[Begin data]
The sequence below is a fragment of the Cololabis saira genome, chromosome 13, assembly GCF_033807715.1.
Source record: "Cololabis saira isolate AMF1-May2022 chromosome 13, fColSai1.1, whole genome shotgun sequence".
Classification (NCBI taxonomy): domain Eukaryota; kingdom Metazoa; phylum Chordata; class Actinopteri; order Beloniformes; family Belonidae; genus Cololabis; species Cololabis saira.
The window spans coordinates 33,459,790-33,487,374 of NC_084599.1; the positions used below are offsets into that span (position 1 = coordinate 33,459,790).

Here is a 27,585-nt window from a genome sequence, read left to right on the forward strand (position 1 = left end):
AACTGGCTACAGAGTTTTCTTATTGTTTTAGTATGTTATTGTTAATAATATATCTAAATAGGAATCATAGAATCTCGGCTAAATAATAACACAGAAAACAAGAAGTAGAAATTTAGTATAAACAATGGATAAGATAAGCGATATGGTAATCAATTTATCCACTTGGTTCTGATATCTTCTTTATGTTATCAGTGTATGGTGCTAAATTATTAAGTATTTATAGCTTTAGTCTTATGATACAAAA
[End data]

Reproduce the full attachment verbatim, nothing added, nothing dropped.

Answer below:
The sequence below is a fragment of the Cololabis saira genome, chromosome 13, assembly GCF_033807715.1.
Source record: "Cololabis saira isolate AMF1-May2022 chromosome 13, fColSai1.1, whole genome shotgun sequence".
Classification (NCBI taxonomy): domain Eukaryota; kingdom Metazoa; phylum Chordata; class Actinopteri; order Beloniformes; family Belonidae; genus Cololabis; species Cololabis saira.
The window spans coordinates 33,459,790-33,487,374 of NC_084599.1; the positions used below are offsets into that span (position 1 = coordinate 33,459,790).

Here is a 27,585-nt window from a genome sequence, read left to right on the forward strand (position 1 = left end):
AACTGGCTACAGAGTTTTCTTATTGTTTTAGTATGTTATTGTTAATAATATATCTAAATAGGAATCATAGAATCTCGGCTAAATAATAACACAGAAAACAAGAAGTAGAAATTTAGTATAAACAATGGATAAGATAAGCGATATGGTAATCAATTTATCCACTTGGTTCTGATATCTTCTTTATGTTATCAGTGTATGGTGCTAAATTATTAAGTATTTATAGCTTTAGTCTTATGATACAAAA